The Government understand the financial consequences of the decision not to allow spectators into stadiums from 1 October.

Alison McGovern Portrait Alison McGovern
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Before the Minister moves on to finances, may I ask him about pilots? We were on a journey of getting pilots under way and we know that that process needs to be completed, so when does he anticipate that happening?

Nigel Huddleston Portrait Nigel Huddleston
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I thank the hon. Lady for her comments. We have had this conversation and others on many occasions; we agree on a lot, including the route, although we may disagree on timing to some degree. Pilots were pivotal; pilots have been very successful. They have been excellent learning points and learning opportunities, and that work has not been wasted, because it is helping to inform the decision making. We want to get pilots back and we want to get fans back in stadiums as soon as possible.

The hon. Lady keeps saying, “What’s the plan?” We have had a plan from very early on in lockdown; in the first lockdown, we had a plan, and it has been explicitly stated and is out there. Unfortunately, what we have had to do on a couple of occasions is press the pause button, but we want to get back to the plan as soon as we can.

The consequences of the decision not to allow spectators into stadiums from 1 October had financial implications. Therefore, we need to focus our support on those in the sector who are most in need as a result of that decision. We have worked with the sector over the past four weeks to build a bottom-up view of the impact that that decision had on football and on many other sports, and on their requirements. We are now in the final stages of discussions with colleagues in the Treasury and I hope that very shortly we will be in a position to confirm the support that will be available.

In addition to the support package, the Government have brokered a unique £10 million deal with the national lottery, so that the 66 clubs in the top two levels of the national league can continue to play behind closed doors. The allocation of funding to clubs has been decided by the national league. We understand that the league has used an approach that is broadly based on past attendance and will keep allocations under review.

Alison McGovern Portrait Alison McGovern
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Will the Minister give way?

Nigel Huddleston Portrait Nigel Huddleston
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Very briefly—one more time.

Alison McGovern Portrait Alison McGovern
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Can the Minister say what the impact on the women’s game has been of that financial arrangement?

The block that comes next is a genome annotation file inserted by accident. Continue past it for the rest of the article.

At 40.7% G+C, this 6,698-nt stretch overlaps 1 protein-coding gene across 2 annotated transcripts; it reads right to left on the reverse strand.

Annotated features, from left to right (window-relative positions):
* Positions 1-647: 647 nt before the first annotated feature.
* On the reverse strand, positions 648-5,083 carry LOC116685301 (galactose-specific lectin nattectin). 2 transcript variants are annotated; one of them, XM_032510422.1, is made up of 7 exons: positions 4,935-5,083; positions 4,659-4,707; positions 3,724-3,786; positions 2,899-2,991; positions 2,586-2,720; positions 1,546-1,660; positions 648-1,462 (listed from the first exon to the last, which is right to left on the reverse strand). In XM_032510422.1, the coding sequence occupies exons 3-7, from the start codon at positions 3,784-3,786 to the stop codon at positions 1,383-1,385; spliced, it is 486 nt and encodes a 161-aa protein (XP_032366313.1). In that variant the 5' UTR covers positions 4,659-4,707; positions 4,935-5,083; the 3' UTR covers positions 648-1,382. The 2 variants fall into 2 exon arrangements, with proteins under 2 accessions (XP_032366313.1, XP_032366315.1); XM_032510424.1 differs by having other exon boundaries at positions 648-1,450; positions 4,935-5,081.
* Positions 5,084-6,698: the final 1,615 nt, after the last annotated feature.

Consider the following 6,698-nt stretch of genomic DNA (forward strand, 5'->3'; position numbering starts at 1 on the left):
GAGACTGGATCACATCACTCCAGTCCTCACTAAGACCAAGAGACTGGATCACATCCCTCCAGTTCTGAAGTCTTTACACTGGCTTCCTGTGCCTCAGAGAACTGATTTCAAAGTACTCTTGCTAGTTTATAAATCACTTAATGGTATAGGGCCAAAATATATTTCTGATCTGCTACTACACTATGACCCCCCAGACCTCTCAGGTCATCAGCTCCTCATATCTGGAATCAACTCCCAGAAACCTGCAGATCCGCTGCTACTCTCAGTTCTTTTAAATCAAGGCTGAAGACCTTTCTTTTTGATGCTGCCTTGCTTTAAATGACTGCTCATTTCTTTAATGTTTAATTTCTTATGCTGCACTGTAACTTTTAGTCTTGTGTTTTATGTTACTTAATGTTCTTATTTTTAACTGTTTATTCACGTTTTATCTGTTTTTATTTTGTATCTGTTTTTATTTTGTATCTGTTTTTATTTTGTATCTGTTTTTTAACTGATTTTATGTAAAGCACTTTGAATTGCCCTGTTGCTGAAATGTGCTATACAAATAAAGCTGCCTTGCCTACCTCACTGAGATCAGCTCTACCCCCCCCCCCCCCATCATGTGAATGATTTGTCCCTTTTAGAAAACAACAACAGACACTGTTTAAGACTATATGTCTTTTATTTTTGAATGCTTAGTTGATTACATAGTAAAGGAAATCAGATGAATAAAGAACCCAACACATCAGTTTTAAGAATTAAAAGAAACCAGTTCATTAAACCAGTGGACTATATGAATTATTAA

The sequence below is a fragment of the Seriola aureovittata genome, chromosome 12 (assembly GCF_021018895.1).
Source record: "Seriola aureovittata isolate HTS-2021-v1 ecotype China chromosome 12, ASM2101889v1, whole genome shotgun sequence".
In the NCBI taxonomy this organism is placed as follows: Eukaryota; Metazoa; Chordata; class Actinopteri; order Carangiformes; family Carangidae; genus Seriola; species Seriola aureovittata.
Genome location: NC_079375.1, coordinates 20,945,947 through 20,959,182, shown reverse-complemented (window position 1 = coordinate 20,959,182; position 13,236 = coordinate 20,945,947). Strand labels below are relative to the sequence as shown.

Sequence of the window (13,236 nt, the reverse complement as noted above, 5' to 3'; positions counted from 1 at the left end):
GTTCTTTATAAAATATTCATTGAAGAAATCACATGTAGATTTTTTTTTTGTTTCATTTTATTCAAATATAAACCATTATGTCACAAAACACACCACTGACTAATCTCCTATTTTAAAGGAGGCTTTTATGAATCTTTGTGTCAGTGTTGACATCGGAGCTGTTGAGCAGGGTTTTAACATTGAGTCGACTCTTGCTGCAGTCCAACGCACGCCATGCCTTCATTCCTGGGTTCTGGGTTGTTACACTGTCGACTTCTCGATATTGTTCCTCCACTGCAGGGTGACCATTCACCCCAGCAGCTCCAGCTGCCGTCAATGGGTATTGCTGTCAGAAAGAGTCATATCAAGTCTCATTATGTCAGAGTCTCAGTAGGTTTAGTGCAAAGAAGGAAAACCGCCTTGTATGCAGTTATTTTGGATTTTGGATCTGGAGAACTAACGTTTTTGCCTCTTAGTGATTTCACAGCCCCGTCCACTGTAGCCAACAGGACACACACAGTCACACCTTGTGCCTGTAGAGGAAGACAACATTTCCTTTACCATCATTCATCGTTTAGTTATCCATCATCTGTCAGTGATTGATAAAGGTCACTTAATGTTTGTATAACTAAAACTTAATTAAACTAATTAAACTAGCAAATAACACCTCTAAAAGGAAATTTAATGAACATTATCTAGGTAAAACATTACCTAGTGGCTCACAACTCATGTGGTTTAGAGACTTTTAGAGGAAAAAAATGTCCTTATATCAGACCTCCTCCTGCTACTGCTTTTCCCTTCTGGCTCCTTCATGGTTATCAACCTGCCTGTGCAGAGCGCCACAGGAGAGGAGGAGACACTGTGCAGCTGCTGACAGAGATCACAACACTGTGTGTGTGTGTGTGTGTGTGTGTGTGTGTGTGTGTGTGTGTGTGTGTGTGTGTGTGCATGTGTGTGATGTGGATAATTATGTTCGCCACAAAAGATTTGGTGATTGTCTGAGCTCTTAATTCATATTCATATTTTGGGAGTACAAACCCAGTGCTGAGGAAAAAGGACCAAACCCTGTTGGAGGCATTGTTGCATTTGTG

Nigel Huddleston Portrait Nigel Huddleston
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As the hon. Lady knows, we have had conversations about this issue, and I have said again and again and again that I expect anybody in receipt of public money to make sure that women’s sport is prioritised appropriately.

The support that we have given recognises the important role that national league clubs play in their local areas: being a source of pride to their town, giving children opportunities to get active and being at the heart of their communities. The national lottery is working with the Scottish, Welsh and Northern Irish football associations to explore similar initiatives for their respective leagues.

We are committed to getting spectators back into stadiums as soon as it is safe to do so and we will continue to work closely with a range of sports, including football, to understand their latest thinking about what might allow spectators to return. As part of that process, the Government have talked to the Sports Technology and Innovation Group, or STIG, as several Members have referred to it today. It is a group of sporting bodies and health experts that the Government have invited to analyse new technologies that might support the return of spectators. Both the draft Government guidance and the Sports Grounds Safety Authority’s supplementary guidance have been welcomed internationally.

We have made significant progress since the start of the pandemic: we have worked closely with the sector to bring elite athletes back into training, providing careful guidance on that; we have seen the return of competitive sport behind closed doors; we have welcomed international athletes with health protocols that isolate competitors within an event bubble; and we have set out detailed and stringent guidance for the safe return of spectators, which was successfully tested through the staging of pilot spectator events over the summer. Regrettably, those plans have had to be paused, as the virus is spreading and incidence rates are rising across the country, but rest assured that I understand the importance of continuing with our plans, and we will return to them as soon as we can.

I will take a few minutes to comment on other points made by hon. Members today. My hon. Friend the Member for Stoke-on-Trent North talked in his opening speech about the overall financial sustainability and viability of football. He was absolutely right. We have some issues with football, which is precisely why the manifesto on which we both stood said that we would have a grassroots review of football governance. That is still very much the plan and it will inevitably involve the consideration of financial flows as well as governance. I also congratulate him on managing to get oatcakes, pies and Bovril into his initial speech; people will have to read Hansard to see it in full.